From wikipedia.org Robert Adams (born May 8, 1937) is an American photographer who has focused on the changing landscape of the American West. His work first came to prominence in the mid-1970s through the book The New West (1974) and the exhibition New Topographics: Photographs of a Man-Altered Landscape (1975). He was a John Simon Guggenheim Memorial Foundation Fellow in photography in 1973 and 1980, and he received the MacArthur Foundation's MacArthur Fellowship in 1994. Robert Adams, son of Lois Hickman Adams and Ross Adams, was born on May 8, 1937 in Orange, New Jersey. In 1940 they moved to Madison, New Jersey where his younger sister Carolyn was born. Then in 1947 he moved to Madison, Wisconsin for five years, where he contracted polio at age 12 in 1949 in his back, left arm, and hand but was able to recover. Moving one last time in 1952 his family goes to Wheat Ridge, Colorado, a suburb of Denver, when his father secured a job in Denver. His family moved to Colorado partly because of the chronic bronchial problems that he suffered from in Madison, New Jersey around age 5 as an attempt to help alleviate those problems. He continued to suffer from asthma and allergy problems. During his childhood, Adams often accompanied his father on walks and hikes through the woods on Sunday afternoons. He also enjoyed playing baseball in open fields and working with his father on carpentry projects. He was an active Boy Scout, and was also active with the Methodist church that his family attended. He and his father made several raft trips through Dinosaur National Monument, and during his adolescent years he worked at boys' camps at Rocky Mountain National Park in Colorado. He also took trips on pack horses and went mountain climbing. He and his sister began visiting the Denver Art Museum. Adams also learned to like reading and it soon became an enjoyment for him. In 1955, he hunted for the last time. Adams enrolled in the University of Colorado, Boulder in 1955, and attended it for his freshman year, but decided to transfer the next year to the University of Redlands in California where he received his B.A. in English from Redlands in 1959. He continued his graduate studies at the University of Southern California and he received his Ph.D. in English in 1965. In 1960 while at Redlands, he met and married Kerstin Mornestam, Swedish native, who shared the same interest in the arts and nature. Robert and Kerstin spent their first few summers together in Oregon along the coast, where they took long walks on the beach and spent their evenings reading. In 1962 they moved back to Colorado, and Adams began teaching English at Colorado College in Colorado Springs. In 1963, Adams bought a 35mm reflex camera and began to take pictures mostly of nature and architecture. He soon read complete sets of Camera Work and Aperture at the Colorado Springs Fine Arts Center. He learned photographic technique from Myron Wood, a professional photographer who lived in Colorado. While finishing his dissertation, he began to photograph in 1964. In 1967, he began to teach only part-time in order to have more time to photograph. He met John Szarkowski, then curator of photography at the Museum of Modern art, on a trip to New York City in 1969. The museum later bought four of his prints. In 1970, he began working as a full-time photographer.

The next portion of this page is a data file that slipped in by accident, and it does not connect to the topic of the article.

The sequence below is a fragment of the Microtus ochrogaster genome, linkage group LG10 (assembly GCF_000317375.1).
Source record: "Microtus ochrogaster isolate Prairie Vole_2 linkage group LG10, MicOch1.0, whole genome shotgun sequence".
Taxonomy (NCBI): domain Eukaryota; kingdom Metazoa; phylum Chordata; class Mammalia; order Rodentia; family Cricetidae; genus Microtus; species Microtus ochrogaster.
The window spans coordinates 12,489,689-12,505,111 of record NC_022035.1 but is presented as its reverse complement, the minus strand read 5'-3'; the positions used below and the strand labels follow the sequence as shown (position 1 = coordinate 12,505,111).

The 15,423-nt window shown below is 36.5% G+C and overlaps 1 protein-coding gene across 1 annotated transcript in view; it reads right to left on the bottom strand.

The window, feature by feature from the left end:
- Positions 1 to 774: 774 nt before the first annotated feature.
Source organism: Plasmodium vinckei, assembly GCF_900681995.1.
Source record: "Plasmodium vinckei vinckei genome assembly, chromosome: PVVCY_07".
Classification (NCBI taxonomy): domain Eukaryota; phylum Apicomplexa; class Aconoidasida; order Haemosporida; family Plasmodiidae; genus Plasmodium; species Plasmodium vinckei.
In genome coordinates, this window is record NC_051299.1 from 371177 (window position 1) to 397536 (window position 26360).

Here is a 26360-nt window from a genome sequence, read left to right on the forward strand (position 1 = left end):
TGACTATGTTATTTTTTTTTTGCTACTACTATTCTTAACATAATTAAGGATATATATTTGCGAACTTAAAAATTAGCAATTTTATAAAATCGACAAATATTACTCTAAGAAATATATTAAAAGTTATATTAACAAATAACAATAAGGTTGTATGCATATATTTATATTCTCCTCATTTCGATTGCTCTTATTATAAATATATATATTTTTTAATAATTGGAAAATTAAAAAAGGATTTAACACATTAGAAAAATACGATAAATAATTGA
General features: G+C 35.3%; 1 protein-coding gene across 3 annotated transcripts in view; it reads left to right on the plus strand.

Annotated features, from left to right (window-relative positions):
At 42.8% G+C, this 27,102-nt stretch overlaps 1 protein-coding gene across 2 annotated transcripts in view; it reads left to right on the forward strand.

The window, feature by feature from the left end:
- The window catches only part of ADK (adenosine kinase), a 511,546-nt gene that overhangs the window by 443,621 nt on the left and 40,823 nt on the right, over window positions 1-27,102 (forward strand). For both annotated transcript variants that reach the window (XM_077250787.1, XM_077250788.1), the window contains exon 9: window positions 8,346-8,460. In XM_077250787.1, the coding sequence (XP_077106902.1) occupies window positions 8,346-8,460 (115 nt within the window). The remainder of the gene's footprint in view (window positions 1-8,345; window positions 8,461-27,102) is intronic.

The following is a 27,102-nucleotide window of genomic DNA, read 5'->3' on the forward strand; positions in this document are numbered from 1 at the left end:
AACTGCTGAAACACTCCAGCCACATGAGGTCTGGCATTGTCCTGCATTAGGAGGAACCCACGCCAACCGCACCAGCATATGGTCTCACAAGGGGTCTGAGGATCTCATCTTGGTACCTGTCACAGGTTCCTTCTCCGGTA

A Road Through Shore Pine focuses on a series of 18 never-before-seen photographs by Robert Adams (born 1937), taken in Nehalem Bay State Park, Oregon, in the fall of 2013. Adams documents a contemplative journey, made first by automobile, then by foot, along an isolated, tree-bordered road to the sea. As presented through Adams' 11 x 14-inch prints, the passage takes on the quality of metaphor, suggestive of life's most meaningful journeys, especially its final ones. For this group of photographs, all of which were printed by Adams himself, the artist returned to the use of a medium-format camera, allowing the depiction of an intense amount of detail. Through experience gathered over more than four decades, Adams' trees, especially the tips of their leaves, are etched with singular sensitivity to the subtleties and meanings of light. Adams writes of these photographs: "The road is one that my family traveled often and fondly. Many of its members are gone now, and Kerstin and I visit the road for the example of the trees." Adams had stored this work in an archival print box on which he inscribed in pencil a line from the journal of the Greek poet George Seferis: "A marvelous road, enough to make you weep; pine trees, pine trees ."